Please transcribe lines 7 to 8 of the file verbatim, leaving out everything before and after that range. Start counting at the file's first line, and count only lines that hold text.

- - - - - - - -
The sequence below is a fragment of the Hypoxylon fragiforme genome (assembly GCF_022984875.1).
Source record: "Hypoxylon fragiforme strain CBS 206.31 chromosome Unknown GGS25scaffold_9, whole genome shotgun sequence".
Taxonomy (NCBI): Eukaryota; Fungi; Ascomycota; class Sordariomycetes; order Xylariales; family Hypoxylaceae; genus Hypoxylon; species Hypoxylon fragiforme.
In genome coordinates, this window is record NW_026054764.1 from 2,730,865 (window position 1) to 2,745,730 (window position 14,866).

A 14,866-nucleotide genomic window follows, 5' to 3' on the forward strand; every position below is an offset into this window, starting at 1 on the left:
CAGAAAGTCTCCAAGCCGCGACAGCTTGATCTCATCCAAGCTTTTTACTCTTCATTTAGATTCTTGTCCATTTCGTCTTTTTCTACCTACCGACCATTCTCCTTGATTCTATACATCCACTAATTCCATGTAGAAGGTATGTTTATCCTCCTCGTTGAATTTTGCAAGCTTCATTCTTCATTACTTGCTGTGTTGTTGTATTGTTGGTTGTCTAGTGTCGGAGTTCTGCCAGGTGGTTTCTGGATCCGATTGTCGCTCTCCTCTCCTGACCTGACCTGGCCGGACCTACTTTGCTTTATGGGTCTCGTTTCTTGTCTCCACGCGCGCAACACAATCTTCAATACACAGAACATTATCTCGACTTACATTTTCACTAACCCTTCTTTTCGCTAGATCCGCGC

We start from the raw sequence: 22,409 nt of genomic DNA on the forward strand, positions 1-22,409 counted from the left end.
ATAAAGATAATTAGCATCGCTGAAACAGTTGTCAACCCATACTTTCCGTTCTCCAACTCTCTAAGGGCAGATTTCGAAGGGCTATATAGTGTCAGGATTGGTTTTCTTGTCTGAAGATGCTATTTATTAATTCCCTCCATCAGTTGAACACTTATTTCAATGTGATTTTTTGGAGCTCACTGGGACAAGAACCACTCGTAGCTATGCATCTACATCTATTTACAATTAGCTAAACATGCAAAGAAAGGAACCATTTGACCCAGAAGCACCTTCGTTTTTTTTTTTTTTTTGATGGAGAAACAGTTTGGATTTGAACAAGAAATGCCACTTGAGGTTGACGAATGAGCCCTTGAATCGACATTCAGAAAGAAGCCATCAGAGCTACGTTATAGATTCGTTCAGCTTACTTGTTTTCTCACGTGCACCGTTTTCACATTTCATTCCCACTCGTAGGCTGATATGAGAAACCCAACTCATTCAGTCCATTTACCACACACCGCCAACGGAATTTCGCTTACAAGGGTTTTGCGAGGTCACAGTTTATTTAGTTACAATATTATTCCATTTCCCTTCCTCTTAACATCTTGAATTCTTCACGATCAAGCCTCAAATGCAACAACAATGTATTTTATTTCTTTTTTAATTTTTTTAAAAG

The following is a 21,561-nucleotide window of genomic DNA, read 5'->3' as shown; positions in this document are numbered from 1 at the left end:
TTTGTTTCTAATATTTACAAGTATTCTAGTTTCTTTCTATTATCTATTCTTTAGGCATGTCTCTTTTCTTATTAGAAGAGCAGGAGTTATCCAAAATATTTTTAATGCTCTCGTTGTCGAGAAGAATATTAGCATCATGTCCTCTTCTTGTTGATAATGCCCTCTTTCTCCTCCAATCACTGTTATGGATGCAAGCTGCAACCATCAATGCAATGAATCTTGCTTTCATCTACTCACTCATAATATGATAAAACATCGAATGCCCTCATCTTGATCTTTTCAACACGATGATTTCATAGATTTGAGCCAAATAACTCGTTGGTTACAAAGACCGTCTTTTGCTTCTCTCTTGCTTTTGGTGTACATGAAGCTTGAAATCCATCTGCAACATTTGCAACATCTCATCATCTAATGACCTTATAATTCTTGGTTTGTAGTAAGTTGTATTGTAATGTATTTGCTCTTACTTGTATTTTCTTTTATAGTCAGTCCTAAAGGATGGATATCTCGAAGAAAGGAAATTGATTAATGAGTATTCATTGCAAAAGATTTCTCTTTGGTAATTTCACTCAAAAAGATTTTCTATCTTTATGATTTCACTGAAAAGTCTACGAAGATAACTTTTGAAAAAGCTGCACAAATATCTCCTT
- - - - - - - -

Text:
We start from the raw sequence: 22,409 nt of genomic DNA on the forward strand, positions 1-22,409 counted from the left end.
ATAAAGATAATTAGCATCGCTGAAACAGTTGTCAACCCATACTTTCCGTTCTCCAACTCTCTAAGGGCAGATTTCGAAGGGCTATATAGTGTCAGGATTGGTTTTCTTGTCTGAAGATGCTATTTATTAATTCCCTCCATCAGTTGAACACTTATTTCAATGTGATTTTTTGGAGCTCACTGGGACAAGAACCACTCGTAGCTATGCATCTACATCTATTTACAATTAGCTAAACATGCAAAGAAAGGAACCATTTGACCCAGAAGCACCTTCGTTTTTTTTTTTTTTTTGATGGAGAAACAGTTTGGATTTGAACAAGAAATGCCACTTGAGGTTGACGAATGAGCCCTTGAATCGACATTCAGAAAGAAGCCATCAGAGCTACGTTATAGATTCGTTCAGCTTACTTGTTTTCTCACGTGCACCGTTTTCACATTTCATTCCCACTCGTAGGCTGATATGAGAAACCCAACTCATTCAGTCCATTTACCACACACCGCCAACGGAATTTCGCTTACAAGGGTTTTGCGAGGTCACAGTTTATTTAGTTACAATATTATTCCATTTCCCTTCCTCTTAACATCTTGAATTCTTCACGATCAAGCCTCAAATGCAACAACAATGTATTTTATTTCTTTTTTAATTTTTTTAAAAG